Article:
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Drunk driving crackdown results in fewer arrests

Drunk drivers arrested during the recent Over the Limit. Under Arrest. crackdown are just beginning to deal with the ramifications of their arrest. However, the positive news is that more people heeded the campaign’s warnings resulting in fewer drunk drivers on the road and fewer arrests.

This year, officers statewide made more than 13,000 traffic stops compared to 11,770 last year, yet arrested 200 fewer drunk drivers. During this year’s three-week enforcement period, 552 motorists were arrested for drunk driving, while 770 were arrested in 2008.

The annual Over the Limit. Under Arrest. drunk driving crackdown also netted 67 drug-related arrests, 108 open intoxication citations, 248 seat belt and child seat citations, and 32 other alcohol-related arrests.

Nearly 300 law enforcement agencies took to the streets Aug. 15 – Sept. 7 as part of the nationwide effort to reduce injuries and deaths caused by drunk driving crashes. The crackdown was coordinated by the Michigan Office of Highway Safety Planning (OHSP) and paid for with federal traffic safety dollars.

“The high visibility ad campaign and increased police presence are working to deter drunk driving,” said OHSP Director Michael L. Prince. “The goal of these drunk driving crackdowns is to keep people from driving drunk in the first place. Making an arrest is the second line of defense.”

According to Cedar Springs Police Chief Roger Parent, it can be hard to find reasons to stop a vehicle in a small town like Cedar Springs, to investigate for alcohol consumption. “We had 122 hours of extra patrol, stopping 105 vehicles over the 18-day period,” he noted. He reported that they had one arrest for OWI, and one other alcohol related offense. There seven misdemeanor arrests and three drug-related arrests. Of the 105 stops, they varied from speed to safety belt violations, and many were for equipment violations.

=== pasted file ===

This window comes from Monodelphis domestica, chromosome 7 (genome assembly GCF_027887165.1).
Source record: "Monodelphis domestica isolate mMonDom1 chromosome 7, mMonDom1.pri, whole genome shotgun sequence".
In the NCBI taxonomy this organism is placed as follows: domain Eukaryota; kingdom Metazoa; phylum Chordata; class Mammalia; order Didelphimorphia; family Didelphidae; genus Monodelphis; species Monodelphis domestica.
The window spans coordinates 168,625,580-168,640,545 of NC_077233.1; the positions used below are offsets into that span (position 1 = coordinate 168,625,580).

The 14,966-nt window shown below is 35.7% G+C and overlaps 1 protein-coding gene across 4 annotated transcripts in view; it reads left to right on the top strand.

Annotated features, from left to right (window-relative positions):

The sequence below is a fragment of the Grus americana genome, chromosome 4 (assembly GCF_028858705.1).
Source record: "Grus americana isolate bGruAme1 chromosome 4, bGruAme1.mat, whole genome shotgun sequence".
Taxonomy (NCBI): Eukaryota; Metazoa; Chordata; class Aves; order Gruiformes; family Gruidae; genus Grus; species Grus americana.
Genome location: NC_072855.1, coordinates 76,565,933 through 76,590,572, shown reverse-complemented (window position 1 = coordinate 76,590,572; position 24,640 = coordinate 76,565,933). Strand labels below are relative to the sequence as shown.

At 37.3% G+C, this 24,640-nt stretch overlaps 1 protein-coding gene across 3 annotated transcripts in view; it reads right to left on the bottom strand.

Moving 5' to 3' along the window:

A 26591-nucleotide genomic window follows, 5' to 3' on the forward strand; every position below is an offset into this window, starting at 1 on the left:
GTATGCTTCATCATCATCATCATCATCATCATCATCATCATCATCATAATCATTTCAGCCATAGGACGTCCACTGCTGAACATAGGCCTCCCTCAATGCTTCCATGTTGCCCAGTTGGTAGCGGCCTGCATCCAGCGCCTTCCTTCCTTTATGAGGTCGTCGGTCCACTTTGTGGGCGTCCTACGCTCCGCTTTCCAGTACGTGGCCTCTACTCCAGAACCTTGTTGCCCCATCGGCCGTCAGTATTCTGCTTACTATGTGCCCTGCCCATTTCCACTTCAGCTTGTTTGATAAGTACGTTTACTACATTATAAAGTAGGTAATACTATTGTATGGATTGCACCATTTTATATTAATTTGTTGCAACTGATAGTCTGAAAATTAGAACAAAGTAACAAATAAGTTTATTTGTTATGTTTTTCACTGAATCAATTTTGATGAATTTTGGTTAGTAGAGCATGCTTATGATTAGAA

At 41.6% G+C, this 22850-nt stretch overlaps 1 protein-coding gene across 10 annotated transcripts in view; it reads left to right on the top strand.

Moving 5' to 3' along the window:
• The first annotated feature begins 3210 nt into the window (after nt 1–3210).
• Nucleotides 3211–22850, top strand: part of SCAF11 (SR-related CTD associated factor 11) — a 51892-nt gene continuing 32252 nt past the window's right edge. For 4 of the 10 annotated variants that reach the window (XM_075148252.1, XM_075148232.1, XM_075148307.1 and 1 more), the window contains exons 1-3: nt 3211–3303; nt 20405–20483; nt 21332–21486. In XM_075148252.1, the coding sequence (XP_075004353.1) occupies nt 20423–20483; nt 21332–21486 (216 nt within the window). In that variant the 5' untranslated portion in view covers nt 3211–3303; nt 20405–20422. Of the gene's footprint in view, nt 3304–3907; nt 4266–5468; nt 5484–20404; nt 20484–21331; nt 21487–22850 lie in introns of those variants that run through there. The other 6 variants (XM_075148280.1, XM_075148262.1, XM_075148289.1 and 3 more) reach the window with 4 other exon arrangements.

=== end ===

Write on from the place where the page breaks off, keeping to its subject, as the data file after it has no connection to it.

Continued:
“Having officers stop that many drivers without finding a lot of alcohol-related offenses is a very positive indicator for Cedar Springs,” remarked Chief Parent. OHSP goals are to warn and educate drivers of the enforcement periods and to discourage drinking and driving. Because they’ve done so many enforcement periods over the last few years, I feel their efforts are starting to pay off.”

Officers will again work federally funded overtime enforcement during Halloween weekend. Timeframes for stepped up enforcement are selected based on crash data, agency participation and officer availability.

Preliminary results show there were 10 traffic fatalities in Michigan over the Labor Day holiday weekend, two of which involved alcohol, according to the Michigan State Police, Criminal Justice Information Center. In comparison, 12 people died in traffic crashes during the 2008 Labor Day holiday weekend, four of which involved alcohol.

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